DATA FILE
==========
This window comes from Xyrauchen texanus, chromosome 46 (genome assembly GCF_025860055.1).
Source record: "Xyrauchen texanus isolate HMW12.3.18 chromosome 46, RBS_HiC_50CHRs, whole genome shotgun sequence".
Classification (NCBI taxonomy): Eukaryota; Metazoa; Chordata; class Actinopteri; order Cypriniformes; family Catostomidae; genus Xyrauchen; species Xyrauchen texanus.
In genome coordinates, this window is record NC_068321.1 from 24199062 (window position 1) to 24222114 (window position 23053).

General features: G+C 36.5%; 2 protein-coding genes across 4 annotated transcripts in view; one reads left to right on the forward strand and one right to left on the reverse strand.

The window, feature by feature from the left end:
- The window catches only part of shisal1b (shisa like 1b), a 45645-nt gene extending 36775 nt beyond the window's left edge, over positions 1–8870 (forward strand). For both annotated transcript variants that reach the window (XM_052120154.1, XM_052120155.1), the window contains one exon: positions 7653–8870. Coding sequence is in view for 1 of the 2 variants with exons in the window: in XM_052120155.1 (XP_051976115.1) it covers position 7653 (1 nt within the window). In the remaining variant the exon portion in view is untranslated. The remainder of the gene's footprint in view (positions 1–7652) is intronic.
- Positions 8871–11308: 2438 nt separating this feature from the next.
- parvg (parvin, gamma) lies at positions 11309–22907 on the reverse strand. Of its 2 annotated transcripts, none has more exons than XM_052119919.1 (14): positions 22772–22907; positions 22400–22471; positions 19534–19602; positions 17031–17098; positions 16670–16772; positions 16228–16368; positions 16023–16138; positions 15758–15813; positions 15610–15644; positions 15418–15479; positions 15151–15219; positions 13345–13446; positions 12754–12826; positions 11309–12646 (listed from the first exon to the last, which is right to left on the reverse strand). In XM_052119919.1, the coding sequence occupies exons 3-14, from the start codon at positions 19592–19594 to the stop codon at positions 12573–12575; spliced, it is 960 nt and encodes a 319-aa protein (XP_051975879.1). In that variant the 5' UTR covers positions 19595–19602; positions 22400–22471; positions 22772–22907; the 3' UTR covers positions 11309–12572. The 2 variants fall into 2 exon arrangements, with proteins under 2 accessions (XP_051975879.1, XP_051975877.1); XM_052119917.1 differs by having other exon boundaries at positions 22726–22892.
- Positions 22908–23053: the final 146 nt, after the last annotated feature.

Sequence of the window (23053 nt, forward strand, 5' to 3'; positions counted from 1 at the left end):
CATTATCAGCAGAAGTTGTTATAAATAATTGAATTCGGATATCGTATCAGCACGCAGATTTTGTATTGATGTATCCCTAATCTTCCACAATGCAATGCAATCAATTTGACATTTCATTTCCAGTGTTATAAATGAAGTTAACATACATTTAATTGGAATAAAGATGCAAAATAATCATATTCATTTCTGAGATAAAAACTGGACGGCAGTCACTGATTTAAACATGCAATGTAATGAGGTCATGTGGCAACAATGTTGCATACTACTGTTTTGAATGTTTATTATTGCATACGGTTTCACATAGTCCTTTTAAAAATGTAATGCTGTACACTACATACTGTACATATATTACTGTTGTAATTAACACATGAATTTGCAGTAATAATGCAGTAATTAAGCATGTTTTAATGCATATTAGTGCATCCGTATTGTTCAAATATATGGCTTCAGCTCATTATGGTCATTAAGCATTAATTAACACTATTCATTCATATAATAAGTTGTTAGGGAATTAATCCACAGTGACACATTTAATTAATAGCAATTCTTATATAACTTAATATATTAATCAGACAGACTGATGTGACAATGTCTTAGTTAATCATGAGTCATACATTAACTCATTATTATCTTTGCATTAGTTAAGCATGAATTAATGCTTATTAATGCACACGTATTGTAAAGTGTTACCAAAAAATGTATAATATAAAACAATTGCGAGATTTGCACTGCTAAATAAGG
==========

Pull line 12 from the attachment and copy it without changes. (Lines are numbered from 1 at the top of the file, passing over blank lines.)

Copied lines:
CATTATCAGCAGAAGTTGTTATAAATAATTGAATTCGGATATCGTATCAGCACGCAGATTTTGTATTGATGTATCCCTAATCTTCCACAATGCAATGCAATCAATTTGACATTTCATTTCCAGTGTTATAAATGAAGTTAACATACATTTAATTGGAATAAAGATGCAAAATAATCATATTCATTTCTGAGATAAAAACTGGACGGCAGTCACTGATTTAAACATGCAATGTAATGAGGTCATGTGGCAACAATGTTGCATACTACTGTTTTGAATGTTTATTATTGCATACGGTTTCACATAGTCCTTTTAAAAATGTAATGCTGTACACTACATACTGTACATATATTACTGTTGTAATTAACACATGAATTTGCAGTAATAATGCAGTAATTAAGCATGTTTTAATGCATATTAGTGCATCCGTATTGTTCAAATATATGGCTTCAGCTCATTATGGTCATTAAGCATTAATTAACACTATTCATTCATATAATAAGTTGTTAGGGAATTAATCCACAGTGACACATTTAATTAATAGCAATTCTTATATAACTTAATATATTAATCAGACAGACTGATGTGACAATGTCTTAGTTAATCATGAGTCATACATTAACTCATTATTATCTTTGCATTAGTTAAGCATGAATTAATGCTTATTAATGCACACGTATTGTAAAGTGTTACCAAAAAATGTATAATATAAAACAATTGCGAGATTTGCACTGCTAAATAAGG